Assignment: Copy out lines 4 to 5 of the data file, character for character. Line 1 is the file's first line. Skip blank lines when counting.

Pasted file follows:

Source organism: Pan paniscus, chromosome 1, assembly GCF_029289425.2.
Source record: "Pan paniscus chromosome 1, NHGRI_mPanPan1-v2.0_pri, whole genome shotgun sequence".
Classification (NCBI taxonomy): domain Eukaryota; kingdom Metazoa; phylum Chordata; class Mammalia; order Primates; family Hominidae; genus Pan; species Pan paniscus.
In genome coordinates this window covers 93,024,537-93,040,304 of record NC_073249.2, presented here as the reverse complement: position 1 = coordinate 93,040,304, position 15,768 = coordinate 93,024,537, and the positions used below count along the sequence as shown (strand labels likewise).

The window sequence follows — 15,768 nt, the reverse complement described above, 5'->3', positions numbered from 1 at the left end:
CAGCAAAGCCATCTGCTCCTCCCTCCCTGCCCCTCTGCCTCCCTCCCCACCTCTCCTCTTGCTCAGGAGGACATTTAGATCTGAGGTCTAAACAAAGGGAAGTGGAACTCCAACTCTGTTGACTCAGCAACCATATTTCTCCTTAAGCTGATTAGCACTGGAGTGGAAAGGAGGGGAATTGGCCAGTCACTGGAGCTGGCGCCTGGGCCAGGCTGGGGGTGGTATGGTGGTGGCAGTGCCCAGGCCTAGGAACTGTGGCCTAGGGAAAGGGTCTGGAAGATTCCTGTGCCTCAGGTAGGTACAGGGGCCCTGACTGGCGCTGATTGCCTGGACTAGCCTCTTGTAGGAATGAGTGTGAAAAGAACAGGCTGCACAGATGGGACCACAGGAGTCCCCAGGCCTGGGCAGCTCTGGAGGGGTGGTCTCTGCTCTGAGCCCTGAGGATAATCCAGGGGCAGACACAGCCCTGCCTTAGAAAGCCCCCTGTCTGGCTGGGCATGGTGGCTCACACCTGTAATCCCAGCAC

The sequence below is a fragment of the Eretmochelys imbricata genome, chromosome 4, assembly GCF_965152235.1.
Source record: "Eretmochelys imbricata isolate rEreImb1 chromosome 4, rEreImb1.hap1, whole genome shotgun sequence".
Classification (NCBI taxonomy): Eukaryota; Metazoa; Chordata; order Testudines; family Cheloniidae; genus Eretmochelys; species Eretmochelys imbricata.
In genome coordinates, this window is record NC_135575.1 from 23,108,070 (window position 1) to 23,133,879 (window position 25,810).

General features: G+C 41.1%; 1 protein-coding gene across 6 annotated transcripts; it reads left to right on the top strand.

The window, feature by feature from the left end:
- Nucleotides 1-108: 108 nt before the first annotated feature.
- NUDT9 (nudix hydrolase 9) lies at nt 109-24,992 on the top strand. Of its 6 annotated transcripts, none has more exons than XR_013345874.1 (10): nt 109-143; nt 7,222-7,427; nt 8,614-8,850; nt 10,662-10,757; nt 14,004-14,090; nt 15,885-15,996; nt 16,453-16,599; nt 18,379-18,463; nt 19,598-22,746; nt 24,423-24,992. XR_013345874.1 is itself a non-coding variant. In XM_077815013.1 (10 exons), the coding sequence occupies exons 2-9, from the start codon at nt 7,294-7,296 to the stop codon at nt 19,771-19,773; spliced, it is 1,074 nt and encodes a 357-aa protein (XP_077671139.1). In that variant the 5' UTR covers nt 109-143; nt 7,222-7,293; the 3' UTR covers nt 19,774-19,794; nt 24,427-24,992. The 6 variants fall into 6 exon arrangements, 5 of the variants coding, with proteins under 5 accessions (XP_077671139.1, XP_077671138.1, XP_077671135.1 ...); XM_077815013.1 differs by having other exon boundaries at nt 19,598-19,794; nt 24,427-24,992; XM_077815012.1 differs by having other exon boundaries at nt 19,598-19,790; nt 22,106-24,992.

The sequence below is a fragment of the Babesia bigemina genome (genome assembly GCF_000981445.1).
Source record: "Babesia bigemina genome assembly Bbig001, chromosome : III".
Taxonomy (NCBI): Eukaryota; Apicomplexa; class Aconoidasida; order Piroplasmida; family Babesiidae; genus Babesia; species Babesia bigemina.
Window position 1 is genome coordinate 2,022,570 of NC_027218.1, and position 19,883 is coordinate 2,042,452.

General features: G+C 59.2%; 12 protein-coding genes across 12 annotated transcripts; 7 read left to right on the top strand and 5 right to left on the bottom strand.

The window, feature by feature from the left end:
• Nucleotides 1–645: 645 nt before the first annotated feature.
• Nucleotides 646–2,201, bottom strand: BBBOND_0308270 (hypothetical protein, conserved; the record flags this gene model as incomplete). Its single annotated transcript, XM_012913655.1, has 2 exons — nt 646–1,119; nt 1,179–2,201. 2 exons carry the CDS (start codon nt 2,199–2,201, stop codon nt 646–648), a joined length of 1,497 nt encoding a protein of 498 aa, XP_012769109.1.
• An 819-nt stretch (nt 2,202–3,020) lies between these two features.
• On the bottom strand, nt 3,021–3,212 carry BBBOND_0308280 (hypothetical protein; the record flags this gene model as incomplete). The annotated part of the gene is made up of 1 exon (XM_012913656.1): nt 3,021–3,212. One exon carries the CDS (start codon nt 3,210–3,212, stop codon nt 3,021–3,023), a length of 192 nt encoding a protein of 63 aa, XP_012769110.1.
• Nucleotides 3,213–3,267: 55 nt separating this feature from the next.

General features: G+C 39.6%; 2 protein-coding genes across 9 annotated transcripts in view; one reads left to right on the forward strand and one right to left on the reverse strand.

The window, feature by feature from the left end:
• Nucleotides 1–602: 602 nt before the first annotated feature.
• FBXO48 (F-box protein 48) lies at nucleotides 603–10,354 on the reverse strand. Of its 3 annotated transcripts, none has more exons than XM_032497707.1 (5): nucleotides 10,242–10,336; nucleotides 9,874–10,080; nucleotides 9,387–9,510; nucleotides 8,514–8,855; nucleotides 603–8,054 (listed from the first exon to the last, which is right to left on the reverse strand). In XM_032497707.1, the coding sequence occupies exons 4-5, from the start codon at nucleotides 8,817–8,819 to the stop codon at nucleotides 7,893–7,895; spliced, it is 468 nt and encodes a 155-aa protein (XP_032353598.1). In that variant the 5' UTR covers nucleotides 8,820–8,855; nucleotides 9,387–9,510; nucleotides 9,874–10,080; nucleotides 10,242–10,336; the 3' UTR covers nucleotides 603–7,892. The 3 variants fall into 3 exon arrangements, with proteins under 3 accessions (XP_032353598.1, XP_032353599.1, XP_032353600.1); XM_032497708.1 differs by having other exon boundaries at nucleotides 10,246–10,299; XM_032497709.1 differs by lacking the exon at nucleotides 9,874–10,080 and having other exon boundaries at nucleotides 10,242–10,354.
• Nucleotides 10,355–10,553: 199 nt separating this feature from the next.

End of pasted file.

In genome coordinates this window covers 93,024,537-93,040,304 of record NC_073249.2, presented here as the reverse complement: position 1 = coordinate 93,040,304, position 15,768 = coordinate 93,024,537, and the positions used below count along the sequence as shown (strand labels likewise).

The window sequence follows — 15,768 nt, the reverse complement described above, 5'->3', positions numbered from 1 at the left end: